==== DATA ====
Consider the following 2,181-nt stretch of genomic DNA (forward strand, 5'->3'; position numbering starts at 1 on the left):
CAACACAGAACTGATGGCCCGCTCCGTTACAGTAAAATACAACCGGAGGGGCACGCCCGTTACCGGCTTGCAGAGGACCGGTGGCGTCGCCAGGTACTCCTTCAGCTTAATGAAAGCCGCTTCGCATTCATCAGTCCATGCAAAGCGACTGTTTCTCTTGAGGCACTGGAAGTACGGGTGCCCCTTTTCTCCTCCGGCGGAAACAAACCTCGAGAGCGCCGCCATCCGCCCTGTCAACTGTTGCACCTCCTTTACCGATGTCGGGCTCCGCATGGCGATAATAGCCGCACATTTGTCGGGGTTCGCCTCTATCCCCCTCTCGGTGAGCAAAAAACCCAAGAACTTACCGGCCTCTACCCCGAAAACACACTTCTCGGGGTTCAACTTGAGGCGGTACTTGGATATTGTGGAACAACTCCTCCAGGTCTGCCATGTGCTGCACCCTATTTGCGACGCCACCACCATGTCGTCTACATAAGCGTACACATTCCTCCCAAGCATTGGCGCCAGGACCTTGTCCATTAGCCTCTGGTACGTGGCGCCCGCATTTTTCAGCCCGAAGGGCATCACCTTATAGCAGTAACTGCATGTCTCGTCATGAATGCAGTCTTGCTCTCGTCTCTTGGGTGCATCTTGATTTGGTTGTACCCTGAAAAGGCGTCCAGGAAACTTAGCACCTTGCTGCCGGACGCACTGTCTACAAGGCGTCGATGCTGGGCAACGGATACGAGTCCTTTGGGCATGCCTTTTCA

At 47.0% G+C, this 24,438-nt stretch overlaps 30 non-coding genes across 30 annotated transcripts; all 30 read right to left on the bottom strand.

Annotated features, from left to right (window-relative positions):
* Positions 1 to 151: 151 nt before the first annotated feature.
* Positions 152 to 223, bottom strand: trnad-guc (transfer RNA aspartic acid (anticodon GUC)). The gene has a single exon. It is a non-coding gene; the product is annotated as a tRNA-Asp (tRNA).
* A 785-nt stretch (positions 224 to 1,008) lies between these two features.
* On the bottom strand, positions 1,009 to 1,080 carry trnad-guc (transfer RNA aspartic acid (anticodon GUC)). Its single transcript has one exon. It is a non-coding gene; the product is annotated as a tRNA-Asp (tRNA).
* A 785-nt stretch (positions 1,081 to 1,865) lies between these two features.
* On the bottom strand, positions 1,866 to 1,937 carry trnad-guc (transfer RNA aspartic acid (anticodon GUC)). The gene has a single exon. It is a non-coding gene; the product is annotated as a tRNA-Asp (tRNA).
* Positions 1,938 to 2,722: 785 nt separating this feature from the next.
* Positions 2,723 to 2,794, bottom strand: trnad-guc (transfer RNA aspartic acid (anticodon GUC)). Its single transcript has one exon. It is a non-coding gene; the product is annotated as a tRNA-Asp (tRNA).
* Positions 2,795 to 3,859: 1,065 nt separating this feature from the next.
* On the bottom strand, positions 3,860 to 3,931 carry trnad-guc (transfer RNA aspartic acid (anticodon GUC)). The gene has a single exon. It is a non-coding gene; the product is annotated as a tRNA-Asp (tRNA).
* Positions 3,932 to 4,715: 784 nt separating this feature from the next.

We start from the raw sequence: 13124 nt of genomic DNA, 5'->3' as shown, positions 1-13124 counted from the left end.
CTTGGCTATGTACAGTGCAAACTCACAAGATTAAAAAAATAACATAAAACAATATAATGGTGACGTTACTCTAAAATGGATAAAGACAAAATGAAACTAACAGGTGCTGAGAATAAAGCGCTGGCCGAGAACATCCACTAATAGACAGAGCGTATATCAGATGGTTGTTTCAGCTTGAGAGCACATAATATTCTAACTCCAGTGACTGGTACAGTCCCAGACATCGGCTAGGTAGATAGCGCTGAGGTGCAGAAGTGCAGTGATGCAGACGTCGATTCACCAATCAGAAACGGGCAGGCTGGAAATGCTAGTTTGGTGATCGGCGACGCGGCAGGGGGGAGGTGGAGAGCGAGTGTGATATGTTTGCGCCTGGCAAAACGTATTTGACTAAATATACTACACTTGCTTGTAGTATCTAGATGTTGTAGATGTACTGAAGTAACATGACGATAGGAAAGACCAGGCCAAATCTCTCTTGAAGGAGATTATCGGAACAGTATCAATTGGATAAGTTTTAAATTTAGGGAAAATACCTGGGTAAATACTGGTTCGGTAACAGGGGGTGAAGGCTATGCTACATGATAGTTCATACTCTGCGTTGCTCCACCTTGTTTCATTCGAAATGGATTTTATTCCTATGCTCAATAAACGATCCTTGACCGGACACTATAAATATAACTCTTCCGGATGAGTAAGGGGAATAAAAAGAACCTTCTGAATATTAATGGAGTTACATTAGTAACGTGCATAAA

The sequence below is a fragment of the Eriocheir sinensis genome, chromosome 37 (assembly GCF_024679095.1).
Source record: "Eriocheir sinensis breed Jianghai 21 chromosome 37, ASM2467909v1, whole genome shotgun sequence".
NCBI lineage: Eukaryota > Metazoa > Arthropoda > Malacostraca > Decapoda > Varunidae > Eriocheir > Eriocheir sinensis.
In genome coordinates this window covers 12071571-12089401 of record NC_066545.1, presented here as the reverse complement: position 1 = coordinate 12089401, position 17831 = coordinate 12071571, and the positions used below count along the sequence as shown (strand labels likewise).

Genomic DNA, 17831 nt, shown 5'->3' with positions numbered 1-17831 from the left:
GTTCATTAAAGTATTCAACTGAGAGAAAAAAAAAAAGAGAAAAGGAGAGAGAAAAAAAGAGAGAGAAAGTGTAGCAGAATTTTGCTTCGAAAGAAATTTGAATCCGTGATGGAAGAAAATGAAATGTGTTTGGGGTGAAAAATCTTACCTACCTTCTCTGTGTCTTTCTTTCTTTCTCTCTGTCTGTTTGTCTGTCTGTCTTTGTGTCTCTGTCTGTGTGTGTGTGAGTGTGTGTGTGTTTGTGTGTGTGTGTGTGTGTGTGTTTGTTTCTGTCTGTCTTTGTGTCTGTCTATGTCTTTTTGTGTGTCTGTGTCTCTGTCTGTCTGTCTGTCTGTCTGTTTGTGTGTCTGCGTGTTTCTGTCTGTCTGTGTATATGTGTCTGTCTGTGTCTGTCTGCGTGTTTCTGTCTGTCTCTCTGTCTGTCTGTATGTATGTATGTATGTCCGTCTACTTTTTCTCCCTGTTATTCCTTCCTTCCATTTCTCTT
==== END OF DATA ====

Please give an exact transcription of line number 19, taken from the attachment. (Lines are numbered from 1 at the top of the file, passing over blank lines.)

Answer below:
Source record: "Eriocheir sinensis breed Jianghai 21 chromosome 37, ASM2467909v1, whole genome shotgun sequence".